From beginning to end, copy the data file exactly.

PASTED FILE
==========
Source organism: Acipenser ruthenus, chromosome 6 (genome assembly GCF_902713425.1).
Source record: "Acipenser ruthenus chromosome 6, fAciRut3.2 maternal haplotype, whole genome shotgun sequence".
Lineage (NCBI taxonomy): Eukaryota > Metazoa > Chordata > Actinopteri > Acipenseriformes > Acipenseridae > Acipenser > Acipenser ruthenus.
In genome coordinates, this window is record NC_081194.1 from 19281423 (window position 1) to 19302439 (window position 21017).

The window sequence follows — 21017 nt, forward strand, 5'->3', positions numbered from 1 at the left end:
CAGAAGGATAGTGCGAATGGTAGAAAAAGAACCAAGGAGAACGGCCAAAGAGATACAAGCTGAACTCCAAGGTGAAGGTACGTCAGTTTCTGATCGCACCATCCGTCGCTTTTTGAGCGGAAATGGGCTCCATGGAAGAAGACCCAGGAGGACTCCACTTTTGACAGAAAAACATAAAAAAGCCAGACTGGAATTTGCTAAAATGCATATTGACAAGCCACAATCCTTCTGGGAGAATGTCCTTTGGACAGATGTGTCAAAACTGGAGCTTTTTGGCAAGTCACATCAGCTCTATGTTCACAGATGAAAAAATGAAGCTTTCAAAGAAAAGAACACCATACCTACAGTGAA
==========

Source organism: Acipenser ruthenus, chromosome 6 (genome assembly GCF_902713425.1).
Source record: "Acipenser ruthenus chromosome 6, fAciRut3.2 maternal haplotype, whole genome shotgun sequence".
Lineage (NCBI taxonomy): Eukaryota > Metazoa > Chordata > Actinopteri > Acipenseriformes > Acipenseridae > Acipenser > Acipenser ruthenus.
In genome coordinates, this window is record NC_081194.1 from 19281423 (window position 1) to 19302439 (window position 21017).

The window sequence follows — 21017 nt, forward strand, 5'->3', positions numbered from 1 at the left end:
CAGAAGGATAGTGCGAATGGTAGAAAAAGAACCAAGGAGAACGGCCAAAGAGATACAAGCTGAACTCCAAGGTGAAGGTACGTCAGTTTCTGATCGCACCATCCGTCGCTTTTTGAGCGGAAATGGGCTCCATGGAAGAAGACCCAGGAGGACTCCACTTTTGACAGAAAAACATAAAAAAGCCAGACTGGAATTTGCTAAAATGCATATTGACAAGCCACAATCCTTCTGGGAGAATGTCCTTTGGACAGATGTGTCAAAACTGGAGCTTTTTGGCAAGTCACATCAGCTCTATGTTCACAGATGAAAAAATGAAGCTTTCAAAGAAAAGAACACCATACCTACAGTGAA